Here’s what some of our local partners are doing right now and why, more than ever, your support is crucial.

Help grow our impact in Afghanistan – with new support for female teachers and literacy programs for women in Kabul

Girls take centre stage at the opening ceremony of the new school building at Shadab High School. Despite the challenges of 2020, our partners are ready to resume school building works across six schools next month

This past year has been one of the most challenging to date for our long-standing partnership in Afghanistan. Tragically, over a third of the population is reported to have contracted COVID and the planned withdrawal of foreign troops has led to increased fighting and instability. For the first time in over 15 years, our partner was forced to suspend school building works in 2020.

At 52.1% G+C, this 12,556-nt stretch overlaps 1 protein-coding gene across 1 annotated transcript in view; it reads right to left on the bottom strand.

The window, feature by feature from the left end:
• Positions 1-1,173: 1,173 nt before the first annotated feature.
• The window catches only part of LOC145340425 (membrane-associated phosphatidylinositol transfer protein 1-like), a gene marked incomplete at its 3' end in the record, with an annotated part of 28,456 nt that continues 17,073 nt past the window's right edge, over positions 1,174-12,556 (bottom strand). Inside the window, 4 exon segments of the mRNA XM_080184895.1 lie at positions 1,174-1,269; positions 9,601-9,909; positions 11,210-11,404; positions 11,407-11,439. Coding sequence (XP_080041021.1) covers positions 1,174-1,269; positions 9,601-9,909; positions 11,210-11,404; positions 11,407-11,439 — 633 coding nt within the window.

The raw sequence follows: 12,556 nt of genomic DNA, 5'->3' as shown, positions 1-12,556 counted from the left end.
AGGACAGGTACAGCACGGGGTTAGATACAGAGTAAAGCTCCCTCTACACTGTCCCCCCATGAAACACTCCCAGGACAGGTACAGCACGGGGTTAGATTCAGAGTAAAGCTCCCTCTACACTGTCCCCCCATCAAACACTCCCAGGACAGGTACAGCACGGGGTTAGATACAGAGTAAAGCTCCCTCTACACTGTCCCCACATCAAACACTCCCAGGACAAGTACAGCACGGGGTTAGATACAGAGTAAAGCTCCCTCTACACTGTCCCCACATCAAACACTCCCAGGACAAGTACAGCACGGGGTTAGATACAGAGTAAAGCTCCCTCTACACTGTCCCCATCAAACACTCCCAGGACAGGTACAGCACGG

Thanks to the perseverance and commitment of our partners, we expect work across six schools (with over 1500 students) will begin next month – including building one new school building and working across a further five schools to ensuring existing classrooms have desks and chairs, separate male and female toilets and access to clean water. We have seen from our experience that improving school infrastructure means that schools can operate for the full school year, rather than learning out of tents or old buildings that must close in harsh weather. It means stronger results for students, more students entering university and more girls attending school.

As well as supporting school building works, this year we want to help our partner ensure more girls and women have the chance to be educated. In Ghazni province, this means investing in supplementary salaries for 20 female teachers. Female teachers are important role models for girls and help families feel comfortable to keep their girls in high school.